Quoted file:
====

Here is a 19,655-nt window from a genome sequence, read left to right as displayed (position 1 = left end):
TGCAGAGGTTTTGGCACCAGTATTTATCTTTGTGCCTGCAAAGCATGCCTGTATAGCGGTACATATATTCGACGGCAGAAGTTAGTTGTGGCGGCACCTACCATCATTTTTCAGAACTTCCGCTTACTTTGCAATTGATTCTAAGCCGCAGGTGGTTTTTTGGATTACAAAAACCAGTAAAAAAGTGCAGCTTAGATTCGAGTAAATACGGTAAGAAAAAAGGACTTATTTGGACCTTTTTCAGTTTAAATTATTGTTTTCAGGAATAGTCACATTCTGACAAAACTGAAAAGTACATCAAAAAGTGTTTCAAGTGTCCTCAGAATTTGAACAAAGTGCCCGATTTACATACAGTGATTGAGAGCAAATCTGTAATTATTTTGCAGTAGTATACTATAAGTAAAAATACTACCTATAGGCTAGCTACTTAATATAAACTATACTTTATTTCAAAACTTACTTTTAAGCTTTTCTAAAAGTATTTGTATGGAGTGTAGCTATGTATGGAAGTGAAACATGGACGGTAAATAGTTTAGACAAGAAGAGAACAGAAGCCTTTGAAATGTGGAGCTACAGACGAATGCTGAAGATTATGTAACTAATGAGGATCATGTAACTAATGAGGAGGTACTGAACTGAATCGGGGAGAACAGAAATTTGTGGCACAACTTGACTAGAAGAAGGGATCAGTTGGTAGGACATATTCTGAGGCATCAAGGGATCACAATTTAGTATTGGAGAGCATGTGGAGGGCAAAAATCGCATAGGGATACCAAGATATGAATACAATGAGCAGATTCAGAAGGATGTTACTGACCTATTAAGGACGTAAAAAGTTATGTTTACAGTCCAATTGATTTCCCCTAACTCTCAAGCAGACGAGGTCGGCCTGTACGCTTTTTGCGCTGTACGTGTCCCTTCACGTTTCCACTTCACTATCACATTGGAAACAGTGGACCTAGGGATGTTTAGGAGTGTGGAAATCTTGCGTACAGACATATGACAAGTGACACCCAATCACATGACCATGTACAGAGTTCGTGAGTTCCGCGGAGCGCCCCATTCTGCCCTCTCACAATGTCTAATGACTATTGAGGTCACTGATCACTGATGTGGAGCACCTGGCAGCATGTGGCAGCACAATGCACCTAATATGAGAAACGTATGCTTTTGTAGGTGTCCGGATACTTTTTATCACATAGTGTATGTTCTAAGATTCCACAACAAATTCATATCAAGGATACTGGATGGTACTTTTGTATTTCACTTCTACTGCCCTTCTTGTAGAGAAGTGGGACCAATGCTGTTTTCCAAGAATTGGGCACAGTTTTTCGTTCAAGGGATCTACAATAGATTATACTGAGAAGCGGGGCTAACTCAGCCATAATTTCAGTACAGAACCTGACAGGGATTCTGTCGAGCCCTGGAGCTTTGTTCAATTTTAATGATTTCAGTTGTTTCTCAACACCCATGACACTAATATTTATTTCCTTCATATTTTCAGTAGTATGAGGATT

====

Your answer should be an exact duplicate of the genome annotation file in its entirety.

Here is a 19,655-nt window from a genome sequence, read left to right as displayed (position 1 = left end):
TGCAGAGGTTTTGGCACCAGTATTTATCTTTGTGCCTGCAAAGCATGCCTGTATAGCGGTACATATATTCGACGGCAGAAGTTAGTTGTGGCGGCACCTACCATCATTTTTCAGAACTTCCGCTTACTTTGCAATTGATTCTAAGCCGCAGGTGGTTTTTTGGATTACAAAAACCAGTAAAAAAGTGCAGCTTAGATTCGAGTAAATACGGTAAGAAAAAAGGACTTATTTGGACCTTTTTCAGTTTAAATTATTGTTTTCAGGAATAGTCACATTCTGACAAAACTGAAAAGTACATCAAAAAGTGTTTCAAGTGTCCTCAGAATTTGAACAAAGTGCCCGATTTACATACAGTGATTGAGAGCAAATCTGTAATTATTTTGCAGTAGTATACTATAAGTAAAAATACTACCTATAGGCTAGCTACTTAATATAAACTATACTTTATTTCAAAACTTACTTTTAAGCTTTTCTAAAAGTATTTGTATGGAGTGTAGCTATGTATGGAAGTGAAACATGGACGGTAAATAGTTTAGACAAGAAGAGAACAGAAGCCTTTGAAATGTGGAGCTACAGACGAATGCTGAAGATTATGTAACTAATGAGGATCATGTAACTAATGAGGAGGTACTGAACTGAATCGGGGAGAACAGAAATTTGTGGCACAACTTGACTAGAAGAAGGGATCAGTTGGTAGGACATATTCTGAGGCATCAAGGGATCACAATTTAGTATTGGAGAGCATGTGGAGGGCAAAAATCGCATAGGGATACCAAGATATGAATACAATGAGCAGATTCAGAAGGATGTTACTGACCTATTAAGGACGTAAAAAGTTATGTTTACAGTCCAATTGATTTCCCCTAACTCTCAAGCAGACGAGGTCGGCCTGTACGCTTTTTGCGCTGTACGTGTCCCTTCACGTTTCCACTTCACTATCACATTGGAAACAGTGGACCTAGGGATGTTTAGGAGTGTGGAAATCTTGCGTACAGACATATGACAAGTGACACCCAATCACATGACCATGTACAGAGTTCGTGAGTTCCGCGGAGCGCCCCATTCTGCCCTCTCACAATGTCTAATGACTATTGAGGTCACTGATCACTGATGTGGAGCACCTGGCAGCATGTGGCAGCACAATGCACCTAATATGAGAAACGTATGCTTTTGTAGGTGTCCGGATACTTTTTATCACATAGTGTATGTTCTAAGATTCCACAACAAATTCATATCAAGGATACTGGATGGTACTTTTGTATTTCACTTCTACTGCCCTTCTTGTAGAGAAGTGGGACCAATGCTGTTTTCCAAGAATTGGGCACAGTTTTTCGTTCAAGGGATCTACAATAGATTATACTGAGAAGCGGGGCTAACTCAGCCATAATTTCAGTACAGAACCTGACAGGGATTCTGTCGAGCCCTGGAGCTTTGTTCAATTTTAATGATTTCAGTTGTTTCTCAACACCCATGACACTAATATTTATTTCCTTCATATTTTCAGTAGTATGAGGATT